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Trading After 52-week Highs and Lows

| | Posted in: Technical Trading

Do 52-week highs and lows trigger unusual trading and returns for individual stocks? In their recent paper entitled “Volume and Price Patterns Around a Stock’s 52-Week Highs and Lows: Theory and Evidence”, Steven Huddart, Mark Lang and Michelle Yetman examine the evidence that past price extremes influence trading decisions, with focus on 52-week highs and lows. Using weekly volume and closing prices for a random sample of 2,000 stocks listed for at least a year during November 1982 through December 2006 (24 years), they conclude that:

  • Stocks are above their 52-week highs (below their 52-week lows) 13.4% (9.1%) of the time.
  • Volume spikes when stock price crosses above (below) the 52-week high (low), then gradually subsides. The spike is more pronounced:
    • The longer the time since price last achieved the extreme;
    • The smaller the firm;
    • The higher the individual investor interest in the stock;
    • The greater the ambiguity regarding valuation of the stock; and,
    • The higher the aggregate market sentiment.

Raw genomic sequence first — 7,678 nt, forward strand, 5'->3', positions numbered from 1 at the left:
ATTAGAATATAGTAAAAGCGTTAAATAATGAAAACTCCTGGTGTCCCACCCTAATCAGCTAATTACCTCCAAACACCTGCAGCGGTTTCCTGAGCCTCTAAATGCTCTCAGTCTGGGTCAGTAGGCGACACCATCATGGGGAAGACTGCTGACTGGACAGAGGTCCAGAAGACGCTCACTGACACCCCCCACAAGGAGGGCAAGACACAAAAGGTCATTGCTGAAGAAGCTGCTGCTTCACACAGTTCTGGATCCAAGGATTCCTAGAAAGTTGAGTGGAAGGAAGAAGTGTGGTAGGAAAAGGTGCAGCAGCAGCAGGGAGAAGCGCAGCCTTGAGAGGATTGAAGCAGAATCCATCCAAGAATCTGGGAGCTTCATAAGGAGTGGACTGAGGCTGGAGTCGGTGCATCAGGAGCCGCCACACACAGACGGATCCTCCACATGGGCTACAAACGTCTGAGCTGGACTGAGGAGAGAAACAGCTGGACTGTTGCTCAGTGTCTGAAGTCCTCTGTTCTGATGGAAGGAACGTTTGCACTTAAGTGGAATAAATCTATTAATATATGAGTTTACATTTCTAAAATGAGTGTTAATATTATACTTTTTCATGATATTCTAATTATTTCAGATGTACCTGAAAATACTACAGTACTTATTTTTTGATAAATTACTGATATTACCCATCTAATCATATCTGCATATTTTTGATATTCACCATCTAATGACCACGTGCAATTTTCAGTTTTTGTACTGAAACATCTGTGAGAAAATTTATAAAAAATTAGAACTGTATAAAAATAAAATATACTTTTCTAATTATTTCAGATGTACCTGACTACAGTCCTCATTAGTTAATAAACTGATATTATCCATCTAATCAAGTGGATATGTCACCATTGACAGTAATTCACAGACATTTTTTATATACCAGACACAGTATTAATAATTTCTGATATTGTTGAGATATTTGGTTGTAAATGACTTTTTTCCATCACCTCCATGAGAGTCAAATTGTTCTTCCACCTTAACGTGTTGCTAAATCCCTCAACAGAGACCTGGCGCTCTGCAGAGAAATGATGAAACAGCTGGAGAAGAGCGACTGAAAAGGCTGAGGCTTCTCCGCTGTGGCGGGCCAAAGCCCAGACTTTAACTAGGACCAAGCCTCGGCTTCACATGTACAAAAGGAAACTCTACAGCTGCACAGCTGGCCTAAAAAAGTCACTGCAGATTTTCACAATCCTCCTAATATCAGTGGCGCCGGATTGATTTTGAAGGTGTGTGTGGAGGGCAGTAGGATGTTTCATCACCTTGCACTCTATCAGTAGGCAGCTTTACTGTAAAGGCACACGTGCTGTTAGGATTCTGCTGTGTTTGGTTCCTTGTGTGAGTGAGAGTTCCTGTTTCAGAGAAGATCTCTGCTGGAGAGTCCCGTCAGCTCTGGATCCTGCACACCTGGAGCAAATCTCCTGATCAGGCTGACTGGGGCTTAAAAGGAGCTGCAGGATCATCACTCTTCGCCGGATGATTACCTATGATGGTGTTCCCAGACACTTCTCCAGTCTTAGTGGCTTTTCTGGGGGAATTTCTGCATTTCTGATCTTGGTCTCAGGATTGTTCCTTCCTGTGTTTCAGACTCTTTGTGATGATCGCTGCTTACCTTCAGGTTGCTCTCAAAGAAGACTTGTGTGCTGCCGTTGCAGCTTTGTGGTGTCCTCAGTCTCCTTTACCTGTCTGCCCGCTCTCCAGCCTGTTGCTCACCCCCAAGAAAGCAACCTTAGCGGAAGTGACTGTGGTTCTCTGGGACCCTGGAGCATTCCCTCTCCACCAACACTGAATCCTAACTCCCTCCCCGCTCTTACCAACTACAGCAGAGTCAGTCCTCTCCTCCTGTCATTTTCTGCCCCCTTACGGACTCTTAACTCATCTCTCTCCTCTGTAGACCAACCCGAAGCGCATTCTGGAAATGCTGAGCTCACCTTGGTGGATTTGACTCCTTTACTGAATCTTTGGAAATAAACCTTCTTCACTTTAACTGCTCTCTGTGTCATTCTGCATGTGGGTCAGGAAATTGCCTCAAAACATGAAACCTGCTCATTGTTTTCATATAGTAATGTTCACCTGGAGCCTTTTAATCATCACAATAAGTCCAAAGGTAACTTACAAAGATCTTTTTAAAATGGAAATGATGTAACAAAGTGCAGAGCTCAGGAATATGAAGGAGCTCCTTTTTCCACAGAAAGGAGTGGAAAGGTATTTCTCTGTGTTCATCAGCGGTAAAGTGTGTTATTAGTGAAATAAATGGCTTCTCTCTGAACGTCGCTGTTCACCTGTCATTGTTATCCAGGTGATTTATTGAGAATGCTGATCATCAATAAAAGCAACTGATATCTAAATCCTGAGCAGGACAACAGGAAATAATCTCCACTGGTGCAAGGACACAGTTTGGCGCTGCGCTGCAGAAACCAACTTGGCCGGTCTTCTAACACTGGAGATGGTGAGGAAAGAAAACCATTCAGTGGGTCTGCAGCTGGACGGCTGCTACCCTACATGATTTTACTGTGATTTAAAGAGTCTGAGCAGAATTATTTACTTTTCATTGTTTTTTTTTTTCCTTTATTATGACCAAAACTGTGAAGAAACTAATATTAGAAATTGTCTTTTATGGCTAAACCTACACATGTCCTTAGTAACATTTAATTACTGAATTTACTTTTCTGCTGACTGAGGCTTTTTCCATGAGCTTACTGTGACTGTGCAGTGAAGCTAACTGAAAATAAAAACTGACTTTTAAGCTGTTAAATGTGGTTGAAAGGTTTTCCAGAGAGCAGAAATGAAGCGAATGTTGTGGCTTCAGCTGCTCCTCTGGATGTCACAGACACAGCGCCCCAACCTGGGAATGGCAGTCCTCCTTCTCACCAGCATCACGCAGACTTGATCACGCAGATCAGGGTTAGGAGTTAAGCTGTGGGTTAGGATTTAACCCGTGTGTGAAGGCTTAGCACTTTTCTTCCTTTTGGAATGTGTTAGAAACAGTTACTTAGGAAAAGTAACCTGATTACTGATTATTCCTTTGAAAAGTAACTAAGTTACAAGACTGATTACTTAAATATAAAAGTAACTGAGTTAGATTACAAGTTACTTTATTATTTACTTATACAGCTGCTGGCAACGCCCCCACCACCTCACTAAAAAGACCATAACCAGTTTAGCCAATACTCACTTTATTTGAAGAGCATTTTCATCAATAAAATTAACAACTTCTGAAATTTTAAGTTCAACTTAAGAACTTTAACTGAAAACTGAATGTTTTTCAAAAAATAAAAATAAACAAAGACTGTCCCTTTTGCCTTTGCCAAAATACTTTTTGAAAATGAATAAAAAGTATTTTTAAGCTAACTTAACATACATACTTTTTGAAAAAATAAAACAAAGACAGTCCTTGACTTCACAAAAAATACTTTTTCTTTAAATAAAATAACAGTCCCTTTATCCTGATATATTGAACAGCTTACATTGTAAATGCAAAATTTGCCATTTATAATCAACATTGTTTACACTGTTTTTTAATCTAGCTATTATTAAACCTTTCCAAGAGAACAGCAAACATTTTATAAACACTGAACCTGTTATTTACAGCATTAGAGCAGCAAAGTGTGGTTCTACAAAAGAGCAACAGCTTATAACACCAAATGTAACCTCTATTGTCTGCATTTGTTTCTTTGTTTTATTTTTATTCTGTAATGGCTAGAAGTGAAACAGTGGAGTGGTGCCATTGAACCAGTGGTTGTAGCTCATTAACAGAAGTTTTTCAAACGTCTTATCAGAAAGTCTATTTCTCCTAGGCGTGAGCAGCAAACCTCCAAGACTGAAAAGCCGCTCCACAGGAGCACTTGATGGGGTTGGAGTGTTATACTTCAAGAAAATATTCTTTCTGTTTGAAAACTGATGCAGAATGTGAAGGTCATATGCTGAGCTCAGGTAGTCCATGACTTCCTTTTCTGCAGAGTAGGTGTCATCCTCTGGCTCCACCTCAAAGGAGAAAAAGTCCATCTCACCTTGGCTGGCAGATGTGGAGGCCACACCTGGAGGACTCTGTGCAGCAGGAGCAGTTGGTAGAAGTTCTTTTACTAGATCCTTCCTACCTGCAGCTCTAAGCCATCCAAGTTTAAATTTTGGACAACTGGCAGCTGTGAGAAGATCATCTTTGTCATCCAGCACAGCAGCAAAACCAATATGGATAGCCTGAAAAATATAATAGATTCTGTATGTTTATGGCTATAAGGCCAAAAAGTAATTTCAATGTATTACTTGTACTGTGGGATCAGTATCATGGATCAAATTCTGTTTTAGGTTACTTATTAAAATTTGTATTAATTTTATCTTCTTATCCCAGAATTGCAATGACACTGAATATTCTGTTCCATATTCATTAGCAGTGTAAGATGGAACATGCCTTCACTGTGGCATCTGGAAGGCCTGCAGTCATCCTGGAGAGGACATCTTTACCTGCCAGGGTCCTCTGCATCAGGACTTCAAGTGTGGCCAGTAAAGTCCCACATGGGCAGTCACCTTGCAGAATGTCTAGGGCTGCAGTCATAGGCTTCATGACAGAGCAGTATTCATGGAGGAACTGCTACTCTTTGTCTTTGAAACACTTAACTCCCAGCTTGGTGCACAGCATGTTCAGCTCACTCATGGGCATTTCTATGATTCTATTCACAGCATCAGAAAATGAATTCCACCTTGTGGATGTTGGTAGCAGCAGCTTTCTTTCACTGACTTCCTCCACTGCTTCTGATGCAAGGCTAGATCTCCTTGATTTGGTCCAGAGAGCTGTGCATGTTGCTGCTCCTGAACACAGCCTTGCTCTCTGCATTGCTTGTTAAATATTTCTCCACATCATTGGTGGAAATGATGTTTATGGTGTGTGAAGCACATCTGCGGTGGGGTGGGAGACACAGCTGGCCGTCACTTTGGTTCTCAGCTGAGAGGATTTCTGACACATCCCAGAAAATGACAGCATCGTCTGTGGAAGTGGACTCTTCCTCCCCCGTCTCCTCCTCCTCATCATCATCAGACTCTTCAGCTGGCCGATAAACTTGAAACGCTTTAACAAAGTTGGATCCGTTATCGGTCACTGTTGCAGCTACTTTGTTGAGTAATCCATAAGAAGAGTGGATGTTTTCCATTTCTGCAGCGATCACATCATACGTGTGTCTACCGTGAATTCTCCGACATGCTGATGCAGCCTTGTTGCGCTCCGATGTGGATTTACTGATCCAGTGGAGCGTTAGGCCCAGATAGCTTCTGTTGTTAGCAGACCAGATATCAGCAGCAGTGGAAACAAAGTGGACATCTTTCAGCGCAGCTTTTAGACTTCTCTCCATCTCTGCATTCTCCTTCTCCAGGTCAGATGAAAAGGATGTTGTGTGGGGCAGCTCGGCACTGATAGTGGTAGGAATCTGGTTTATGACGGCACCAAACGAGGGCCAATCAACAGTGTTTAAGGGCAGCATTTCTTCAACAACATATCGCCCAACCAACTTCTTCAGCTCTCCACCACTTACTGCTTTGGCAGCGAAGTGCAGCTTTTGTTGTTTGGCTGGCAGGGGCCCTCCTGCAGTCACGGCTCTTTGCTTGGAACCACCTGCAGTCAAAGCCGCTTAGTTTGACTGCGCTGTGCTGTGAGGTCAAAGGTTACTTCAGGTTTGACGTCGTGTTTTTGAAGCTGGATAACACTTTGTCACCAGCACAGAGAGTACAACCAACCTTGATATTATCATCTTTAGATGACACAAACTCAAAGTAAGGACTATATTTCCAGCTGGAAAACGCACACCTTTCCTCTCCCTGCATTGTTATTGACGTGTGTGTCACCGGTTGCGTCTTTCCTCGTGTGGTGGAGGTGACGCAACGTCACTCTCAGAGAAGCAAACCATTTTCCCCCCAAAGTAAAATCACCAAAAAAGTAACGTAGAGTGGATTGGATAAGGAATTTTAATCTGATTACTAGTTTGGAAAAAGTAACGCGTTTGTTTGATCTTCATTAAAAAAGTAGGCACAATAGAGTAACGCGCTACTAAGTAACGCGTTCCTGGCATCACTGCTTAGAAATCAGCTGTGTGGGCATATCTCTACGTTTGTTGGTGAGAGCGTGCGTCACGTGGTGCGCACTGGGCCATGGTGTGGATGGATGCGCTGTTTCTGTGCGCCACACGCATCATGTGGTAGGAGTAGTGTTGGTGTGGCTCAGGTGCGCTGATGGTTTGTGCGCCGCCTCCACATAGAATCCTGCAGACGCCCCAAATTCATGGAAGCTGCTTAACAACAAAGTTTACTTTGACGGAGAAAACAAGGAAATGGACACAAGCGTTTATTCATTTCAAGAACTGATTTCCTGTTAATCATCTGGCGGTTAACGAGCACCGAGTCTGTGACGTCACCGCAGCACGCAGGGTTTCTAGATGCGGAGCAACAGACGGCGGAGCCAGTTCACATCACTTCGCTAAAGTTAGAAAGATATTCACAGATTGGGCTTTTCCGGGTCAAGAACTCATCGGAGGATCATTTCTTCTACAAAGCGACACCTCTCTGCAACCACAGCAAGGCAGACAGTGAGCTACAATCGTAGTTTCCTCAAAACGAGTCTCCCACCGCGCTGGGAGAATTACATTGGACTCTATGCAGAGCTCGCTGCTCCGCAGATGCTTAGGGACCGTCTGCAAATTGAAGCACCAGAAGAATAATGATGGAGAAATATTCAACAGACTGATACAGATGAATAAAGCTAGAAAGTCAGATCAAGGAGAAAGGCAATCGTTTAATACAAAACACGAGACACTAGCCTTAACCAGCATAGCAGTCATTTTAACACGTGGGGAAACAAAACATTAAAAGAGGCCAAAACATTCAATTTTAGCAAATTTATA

• Small-investor trades are predominantly buyer-initiated after 52-week highs and 52-week lows.
  • Driven by results for small stocks, both raw and risk-adjusted (for market, size, book-to-market and momentum) average returns for equal-weighted portfolios of stocks crossing 52-week extremes are reliably positive over the next week and month. Specifically:
    • After 52-week lows (highs), the average abnormal return for the smallest quarter of stocks is about 5% (0.6%) over the next week. See the chart below.
    • Average abnormal one-month returns are smaller.
  • Overall, results are consistent with attention-skewed investor behavior.

The following chart, constructed from data in the paper, shows average daily abnormal (four-factor) returns for equal-weighted portfolios of stocks during the week after the stocks make new 52-week highs or lows. There are six portfolios, three each segmented by market capitalization for stocks making 52-week lows and stocks making 52-week highs. The most dramatic average abnormal returns occur for the smallest quarter of stocks after 52-week lows.

In summary, traders may be able to exploit systematic one-week reversals in the prices of small stocks making 52-week lows.

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